Intentions may be good, but it’s not always smooth going.
Take this situation, for example:
Israel has been supplying a solid percentage (over 50%) of the electricity that was being used by the people of Gaza. Some additional electrical power was secured via one generator located in Gaza.
And a small additional percentage was provided (rather erratically) by Egypt.
With all of this, Gaza was not receiving electricity 24/7: there were substantial blackout periods.
Until very recently, in accordance with agreements reached when Hamas overthrew Fatah in Gaza in 2007, the Palestinian Authority continued to honor certain responsibilities for what goes on in Gaza. This included payment to Israel for the electricity provided – which is supposed to be taken out of the tax revenues collected by Israel for the PA.
Now the PA has begun doing battle with Hamas over control in Gaza. To that end, Mahmoud Abbas is attempting to substantially weaken Hamas.
About two months ago, the PA began to levy heavy taxes on the fuel it delivered to Hamas for Gaza’s electric generator. Subsequently, Hamas, saying the cost was prohibitive, shut it down. That reduced electricity to four hours a day.
Following this, the PA informed Israel that it was going to cut back by 40% on payments for the electricity supplied by Israel. The PA then specifically requested that Israel cut back on the electricity it delivered by a commensurate amount.
This past Sunday, the Security Cabinet discussed the issue and decided that electric power would be cut back by 40%. This would mean that electric service would be provided to Gaza only some two to three hours a day. It is not clear how this cutback was to proceed – all at once, or in stages.
There are several reasons why the cutback may not be a good idea, but the most compelling is the fact that Abbas is using Israel for his own political ends. We should not be in the middle of a PA-Hamas power play.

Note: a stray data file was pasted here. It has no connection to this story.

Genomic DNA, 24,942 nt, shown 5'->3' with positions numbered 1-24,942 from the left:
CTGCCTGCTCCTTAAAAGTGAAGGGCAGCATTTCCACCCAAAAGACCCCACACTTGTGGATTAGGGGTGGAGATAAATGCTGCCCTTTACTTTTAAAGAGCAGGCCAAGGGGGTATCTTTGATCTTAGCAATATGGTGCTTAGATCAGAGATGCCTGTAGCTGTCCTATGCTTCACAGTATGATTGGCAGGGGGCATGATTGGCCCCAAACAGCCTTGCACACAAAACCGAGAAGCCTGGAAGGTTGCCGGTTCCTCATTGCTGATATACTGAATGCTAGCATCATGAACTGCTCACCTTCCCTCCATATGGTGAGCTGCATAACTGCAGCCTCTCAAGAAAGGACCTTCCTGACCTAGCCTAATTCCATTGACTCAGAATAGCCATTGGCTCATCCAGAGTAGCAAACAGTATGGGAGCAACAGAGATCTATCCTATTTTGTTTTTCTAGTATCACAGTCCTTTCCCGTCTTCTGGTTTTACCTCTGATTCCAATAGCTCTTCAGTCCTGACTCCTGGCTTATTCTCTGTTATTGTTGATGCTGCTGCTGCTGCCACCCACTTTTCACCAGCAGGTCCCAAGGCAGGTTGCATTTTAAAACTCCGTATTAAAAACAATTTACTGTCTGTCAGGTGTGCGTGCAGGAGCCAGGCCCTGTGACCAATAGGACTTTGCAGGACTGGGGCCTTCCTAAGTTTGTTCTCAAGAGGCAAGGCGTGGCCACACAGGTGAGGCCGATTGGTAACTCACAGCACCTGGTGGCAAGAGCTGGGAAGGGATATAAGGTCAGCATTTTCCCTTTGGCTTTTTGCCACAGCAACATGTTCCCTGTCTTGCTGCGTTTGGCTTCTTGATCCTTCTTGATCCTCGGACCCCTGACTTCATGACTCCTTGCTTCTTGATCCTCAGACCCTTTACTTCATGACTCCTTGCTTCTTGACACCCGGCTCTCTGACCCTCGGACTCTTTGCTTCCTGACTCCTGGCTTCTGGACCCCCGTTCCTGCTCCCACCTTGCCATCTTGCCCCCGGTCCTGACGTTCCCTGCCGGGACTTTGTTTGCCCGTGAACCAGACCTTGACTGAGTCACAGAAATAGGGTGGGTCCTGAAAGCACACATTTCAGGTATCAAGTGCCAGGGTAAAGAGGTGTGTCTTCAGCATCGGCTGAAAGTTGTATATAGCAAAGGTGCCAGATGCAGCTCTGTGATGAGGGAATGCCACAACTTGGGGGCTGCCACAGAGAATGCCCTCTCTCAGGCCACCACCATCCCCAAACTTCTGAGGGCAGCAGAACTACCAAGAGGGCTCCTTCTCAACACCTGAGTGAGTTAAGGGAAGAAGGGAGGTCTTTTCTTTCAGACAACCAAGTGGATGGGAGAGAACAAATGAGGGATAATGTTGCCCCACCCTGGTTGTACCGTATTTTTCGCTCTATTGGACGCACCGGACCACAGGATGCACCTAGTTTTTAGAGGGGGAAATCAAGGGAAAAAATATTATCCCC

I am keenly aware that Abbas is considered the “good guy” here, relatively speaking. But I don’t think there is a “good guy,” even relatively speaking. Abbas is an inciter and promoter of terrorism (more on this below).
Hamas officials have put out a statement saying that the cutback would be “catastrophic and dangerous because it harms all ways of life in Gaza. It will accelerate the deterioration of conditions and cause an explosion in Gaza.”
Some analysts are saying that Abbas is trying to cause the collapse of Hamas, that he hopes the people will finally have had enough.
But Hamas leaders are not the type to tolerate a popular protest. In any event, Hamas will sidestep blame by telling the people that it’s Israel’s fault.
In fact, a representative of the PA, which requested the cutback, is also blaming it on Israel. They certainly don’t wish to be accused of causing suffering to fellow Palestinian Arabs. Said PA spokesperson Youssef Mahmoud:
“The reason behind [the crisis]…is the existence of the Israeli occupation and the siege [of Gaza] that has stricken the Gaza Strip for 10 years. Furthermore, the disastrous [Hamas] coup would not have happened were it not for the existence of the occupation, the siege, and the dismemberment of Palestinian lands.”
There is nothing to do with such statements except shrug them off. But they do provide a signal lesson on what care must be taken in “negotiations” with the Palestinian Arabs. For there is zero integrity.
The real concern is that this whole situation ratchets up the possibility of war with Hamas.
In my last post, writing about the Saudi pressure on Qatar to break with Hamas, I noted that this is likely to make Hamas – which will feel isolated – more volatile. Qatar has been a primary funder of Hamas.
Our defense minister, Avigdor Lieberman, declared – after assuming his position in 2016 – that if there were to be another war with Hamas, “this time we’d finish them.” He was contemptuous of the policy of his predecessor, Moshe Ya’alon, who sought to simply contain Hamas, and put together a plan for defeating Hamas.
It is a sure thing, that Abbas is mindful of this.
How convenient for Abbas, then, to promote a situation that might result in Israel fighting his battles for him. If Hamas attacked and we then took Hamas down, he would claim Gaza. Olso had originally allocated this area to the PA.
From that vantage point, he would have greater world prestige, greater leverage in several quarters. He would proclaim that the Palestinian people were now united in one state.
On the back of our war sacrifice.